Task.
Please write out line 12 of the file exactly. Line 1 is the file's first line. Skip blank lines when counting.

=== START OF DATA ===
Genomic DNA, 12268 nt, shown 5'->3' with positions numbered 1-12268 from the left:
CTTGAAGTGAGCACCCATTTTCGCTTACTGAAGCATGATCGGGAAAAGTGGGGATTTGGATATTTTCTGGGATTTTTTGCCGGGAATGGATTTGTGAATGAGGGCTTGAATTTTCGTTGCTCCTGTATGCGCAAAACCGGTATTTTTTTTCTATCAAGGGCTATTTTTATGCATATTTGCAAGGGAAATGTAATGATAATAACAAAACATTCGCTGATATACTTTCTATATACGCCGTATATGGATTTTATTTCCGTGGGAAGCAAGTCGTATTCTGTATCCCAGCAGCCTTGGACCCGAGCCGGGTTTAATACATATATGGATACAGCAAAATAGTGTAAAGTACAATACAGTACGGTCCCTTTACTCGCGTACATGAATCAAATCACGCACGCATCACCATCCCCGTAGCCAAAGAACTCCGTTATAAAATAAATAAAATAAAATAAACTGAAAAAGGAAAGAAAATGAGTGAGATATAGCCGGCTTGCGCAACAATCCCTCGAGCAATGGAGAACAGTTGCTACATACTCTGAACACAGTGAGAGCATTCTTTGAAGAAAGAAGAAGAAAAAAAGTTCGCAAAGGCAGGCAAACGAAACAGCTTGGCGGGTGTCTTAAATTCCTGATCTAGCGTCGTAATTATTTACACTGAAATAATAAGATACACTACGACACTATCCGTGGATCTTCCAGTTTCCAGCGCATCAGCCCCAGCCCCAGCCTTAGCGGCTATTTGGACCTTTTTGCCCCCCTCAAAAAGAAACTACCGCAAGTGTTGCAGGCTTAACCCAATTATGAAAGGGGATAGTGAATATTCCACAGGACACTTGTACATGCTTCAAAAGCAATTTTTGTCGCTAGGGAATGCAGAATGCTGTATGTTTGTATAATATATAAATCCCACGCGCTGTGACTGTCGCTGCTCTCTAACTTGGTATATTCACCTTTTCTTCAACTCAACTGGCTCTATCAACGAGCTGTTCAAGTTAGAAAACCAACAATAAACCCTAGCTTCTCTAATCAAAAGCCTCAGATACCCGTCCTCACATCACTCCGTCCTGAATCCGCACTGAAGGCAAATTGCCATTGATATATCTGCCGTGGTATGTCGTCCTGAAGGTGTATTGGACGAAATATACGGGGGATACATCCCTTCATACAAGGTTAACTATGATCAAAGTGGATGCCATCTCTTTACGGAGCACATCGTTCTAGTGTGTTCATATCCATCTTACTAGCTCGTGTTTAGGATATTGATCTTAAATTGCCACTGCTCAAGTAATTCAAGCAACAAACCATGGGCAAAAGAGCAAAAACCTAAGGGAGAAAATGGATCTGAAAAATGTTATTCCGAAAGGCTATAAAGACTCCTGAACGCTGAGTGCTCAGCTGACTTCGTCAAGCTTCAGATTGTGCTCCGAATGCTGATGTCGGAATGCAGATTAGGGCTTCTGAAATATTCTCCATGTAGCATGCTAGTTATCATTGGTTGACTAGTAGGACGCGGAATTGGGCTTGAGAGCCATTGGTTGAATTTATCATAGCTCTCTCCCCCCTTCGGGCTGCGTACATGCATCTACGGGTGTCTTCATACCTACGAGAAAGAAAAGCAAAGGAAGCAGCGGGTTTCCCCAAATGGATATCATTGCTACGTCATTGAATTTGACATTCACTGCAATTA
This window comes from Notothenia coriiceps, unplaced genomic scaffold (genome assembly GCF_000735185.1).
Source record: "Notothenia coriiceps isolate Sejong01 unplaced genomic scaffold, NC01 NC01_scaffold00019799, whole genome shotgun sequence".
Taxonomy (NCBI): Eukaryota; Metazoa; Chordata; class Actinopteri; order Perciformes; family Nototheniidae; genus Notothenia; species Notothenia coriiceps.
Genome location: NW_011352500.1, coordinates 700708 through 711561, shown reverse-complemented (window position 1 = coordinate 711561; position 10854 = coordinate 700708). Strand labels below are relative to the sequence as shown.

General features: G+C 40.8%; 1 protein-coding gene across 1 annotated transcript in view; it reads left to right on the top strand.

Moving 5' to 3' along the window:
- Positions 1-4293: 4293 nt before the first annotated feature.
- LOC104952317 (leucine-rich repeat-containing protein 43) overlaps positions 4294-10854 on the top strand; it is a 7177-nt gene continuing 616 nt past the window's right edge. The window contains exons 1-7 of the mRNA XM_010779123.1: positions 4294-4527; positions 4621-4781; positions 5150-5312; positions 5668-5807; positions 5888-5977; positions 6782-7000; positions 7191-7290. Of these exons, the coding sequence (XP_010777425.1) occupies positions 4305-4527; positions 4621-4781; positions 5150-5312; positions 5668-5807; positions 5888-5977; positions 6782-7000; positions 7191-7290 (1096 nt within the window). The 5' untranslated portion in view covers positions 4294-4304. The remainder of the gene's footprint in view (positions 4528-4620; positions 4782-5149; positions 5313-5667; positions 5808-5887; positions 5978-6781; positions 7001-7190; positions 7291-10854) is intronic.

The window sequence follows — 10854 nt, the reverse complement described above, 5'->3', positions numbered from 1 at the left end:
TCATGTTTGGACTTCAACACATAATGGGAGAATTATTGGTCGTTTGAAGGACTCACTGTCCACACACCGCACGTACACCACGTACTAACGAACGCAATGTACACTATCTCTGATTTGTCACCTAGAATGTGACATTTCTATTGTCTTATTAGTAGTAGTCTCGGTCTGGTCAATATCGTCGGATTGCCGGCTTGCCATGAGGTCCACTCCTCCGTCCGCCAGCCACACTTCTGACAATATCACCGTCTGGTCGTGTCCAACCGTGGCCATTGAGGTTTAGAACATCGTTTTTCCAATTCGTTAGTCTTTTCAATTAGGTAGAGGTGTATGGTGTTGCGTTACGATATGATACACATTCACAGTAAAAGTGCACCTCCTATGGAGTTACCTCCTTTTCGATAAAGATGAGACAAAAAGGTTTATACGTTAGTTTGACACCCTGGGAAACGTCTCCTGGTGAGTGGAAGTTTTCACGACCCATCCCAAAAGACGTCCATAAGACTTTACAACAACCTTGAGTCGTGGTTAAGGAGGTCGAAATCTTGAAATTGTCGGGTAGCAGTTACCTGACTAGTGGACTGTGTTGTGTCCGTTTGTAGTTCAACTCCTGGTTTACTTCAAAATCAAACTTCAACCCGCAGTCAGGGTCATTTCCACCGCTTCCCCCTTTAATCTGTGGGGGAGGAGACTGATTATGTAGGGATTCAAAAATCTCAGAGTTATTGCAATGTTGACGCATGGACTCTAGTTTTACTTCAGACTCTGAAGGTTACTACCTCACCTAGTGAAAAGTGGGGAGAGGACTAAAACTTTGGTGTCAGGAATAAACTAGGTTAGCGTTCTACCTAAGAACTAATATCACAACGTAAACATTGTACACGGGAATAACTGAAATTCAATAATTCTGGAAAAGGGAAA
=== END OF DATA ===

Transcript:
TCATGTTTGGACTTCAACACATAATGGGAGAATTATTGGTCGTTTGAAGGACTCACTGTCCACACACCGCACGTACACCACGTACTAACGAACGCAATGTACACTATCTCTGATTTGTCACCTAGAATGTGACATTTCTATTGTCTTATTAGTAGTAGTCTCGGTCTGGTCAATATCGTCGGATTGCCGGCTTGCCATGAGGTCCACTCCTCCGTCCGCCAGCCACACTTCTGACAATATCACCGTCTGGTCGTGTCCAACCGTGGCCATTGAGGTTTAGAACATCGTTTTTCCAATTCGTTAGTCTTTTCAATTAGGTAGAGGTGTATGGTGTTGCGTTACGATATGATACACATTCACAGTAAAAGTGCACCTCCTATGGAGTTACCTCCTTTTCGATAAAGATGAGACAAAAAGGTTTATACGTTAGTTTGACACCCTGGGAAACGTCTCCTGGTGAGTGGAAGTTTTCACGACCCATCCCAAAAGACGTCCATAAGACTTTACAACAACCTTGAGTCGTGGTTAAGGAGGTCGAAATCTTGAAATTGTCGGGTAGCAGTTACCTGACTAGTGGACTGTGTTGTGTCCGTTTGTAGTTCAACTCCTGGTTTACTTCAAAATCAAACTTCAACCCGCAGTCAGGGTCATTTCCACCGCTTCCCCCTTTAATCTGTGGGGGAGGAGACTGATTATGTAGGGATTCAAAAATCTCAGAGTTATTGCAATGTTGACGCATGGACTCTAGTTTTACTTCAGACTCTGAAGGTTACTACCTCACCTAGTGAAAAGTGGGGAGAGGACTAAAACTTTGGTGTCAGGAATAAACTAGGTTAGCGTTCTACCTAAGAACTAATATCACAACGTAAACATTGTACACGGGAATAACTGAAATTCAATAATTCTGGAAAAGGGAAA